It’s no mystery how something like this could happen. You’ve probably seen it. The most common culprit is some “Waterfall” shop that decides it wants to “get Agile.” So the solution is to go out and get the coaches, the certifiers, the process experts, and the whole crew to teach everyone how to do all of the ceremonies. A few weeks or months, some hands on training, some seminars, and now the place is Agile. But, what actually happens is that they just do the same basic thing they’d been doing, more or less, but with an artificially reduced cycle time. Instead of shipping software every other year with a painful integration period, they now ship software quarterly, with the same painful integration period. They’re just doing waterfall on a scale of an eighth of the previous size. But with daily standups and retrospectives.

There may be somewhat more nuance to it in places, but it’s a common theme, this focus on the process instead of the “practices.” In fact, it’s so common that I believe the Software Craftsmanship Manifesto and subsequent movement was mainly a rallying cry to say, “hey, remember that stuff in Agile about TDD and pair programming and whatnot…? Instead of figuring out how to dominate Scrum until you’re its master, let’s do that stuff.” So, the Agile movement is born and essentially says, “let’s adopt short feedback cycles and good development practices, and here are some frameworks for that” and what eventually results is the next generation of software process fetishism (following on the heels of the “Rational Unified Process” and “CMM”).

That all played through my head pretty quickly, and what I really started to contemplate was “why?” Why did this happen? It’s not as if the original signatories of the manifesto were focused on process at the exclusion of practices by a long shot. So how did we get to the point where the practices became a second class citizen? And then, the beginnings of a hypothesis occurred to me, and so exists this post.

The Agile Manifesto starts off with “We are uncovering better
ways
of developing software…” (emphasis mine). The frameworks for this type of development were and are referred to as “Agile Methodologies.” Subtly but very clearly, the thing we’re talking about here — Agile — is a process. Here were a bunch of guys who got together and said, “we’ve dumped a lot of the formalism and had good results and here’s how,” and, perversely, the only key phrase most of the industry heard was “here’s how.” So when the early adopted success became too impressive too ignore, the big boys with their big, IBM-ish processes brought in Agile Process People to say, “here’s a 600 page slide deck on exactly how to replace your formal, buttoned-up waterfall process with this new, somehow-eerily-similar, buttoned-up Agile process.” After all, companies that have historically tended to favor waterfall approaches tend to view software development as a mashup of building construction and assembly line pipelining, so their failure could only, possibly be caused by a poorly engineered process. They needed the software equivalent of an industrial engineer (a process coach) to come in and show them where to place the various machines and mindless drones in their employ responsible for the software. Clearly, the problem was doing design documents instead of writing story cards and putting Fibonacci numbers on them.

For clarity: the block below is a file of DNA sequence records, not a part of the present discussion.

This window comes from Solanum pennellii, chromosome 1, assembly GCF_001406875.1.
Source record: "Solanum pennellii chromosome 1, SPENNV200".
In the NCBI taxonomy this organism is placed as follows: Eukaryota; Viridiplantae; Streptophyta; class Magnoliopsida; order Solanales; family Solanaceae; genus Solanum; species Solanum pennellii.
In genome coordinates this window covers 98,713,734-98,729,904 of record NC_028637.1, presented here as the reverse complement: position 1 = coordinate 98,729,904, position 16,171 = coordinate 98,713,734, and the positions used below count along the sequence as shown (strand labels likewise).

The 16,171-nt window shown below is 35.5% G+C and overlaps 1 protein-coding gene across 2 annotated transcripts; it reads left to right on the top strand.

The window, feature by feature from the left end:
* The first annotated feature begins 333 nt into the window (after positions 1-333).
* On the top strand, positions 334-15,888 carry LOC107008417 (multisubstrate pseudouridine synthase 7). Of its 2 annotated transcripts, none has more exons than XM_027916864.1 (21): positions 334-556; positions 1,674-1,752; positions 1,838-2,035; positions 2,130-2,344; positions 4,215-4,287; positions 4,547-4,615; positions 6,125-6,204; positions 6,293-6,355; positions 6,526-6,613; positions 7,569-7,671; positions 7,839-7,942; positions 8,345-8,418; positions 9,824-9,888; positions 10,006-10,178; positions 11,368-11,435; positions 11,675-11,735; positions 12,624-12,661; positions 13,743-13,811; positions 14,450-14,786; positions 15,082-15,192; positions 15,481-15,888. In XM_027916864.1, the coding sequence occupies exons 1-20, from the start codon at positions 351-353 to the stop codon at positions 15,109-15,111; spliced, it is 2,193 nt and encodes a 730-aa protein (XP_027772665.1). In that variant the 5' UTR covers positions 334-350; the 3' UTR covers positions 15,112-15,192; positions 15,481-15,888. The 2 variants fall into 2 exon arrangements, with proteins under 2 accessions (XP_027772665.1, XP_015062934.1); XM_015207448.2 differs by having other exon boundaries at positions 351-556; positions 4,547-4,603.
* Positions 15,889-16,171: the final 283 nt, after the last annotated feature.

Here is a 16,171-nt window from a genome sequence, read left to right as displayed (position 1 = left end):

The Software Craftsmanship movement, I believe, stands as evidence to support what I’m saying here. It removes the emphasis altogether from process and places it, in very opinionated fashion, on the characteristics of the actual software: “not only working software, but also well-crafted software.” (emphasis theirs) I can’t speak exactly to what drove the creation of this document, but I suspect it was at least partially driven by the obsession with process instead of with actually writing software.

MolotovCocktail

All of this leads me to wonder about something very idly. What if the Agile Manifesto, instead of talking about “uncovering better ways,” had spoken to the idea of “let’s create agile software?” In other words, forget about the process of doing this altogether, and let’s simply focus on the properties of the software… namely, that it’s agile. What if it had established a definition that agile software is software that should be able to be deployed within, say, a day? It’s software that anyone on the team can change without fear. It’s software that’s so readable that new team members can understand it almost immediately. And so on.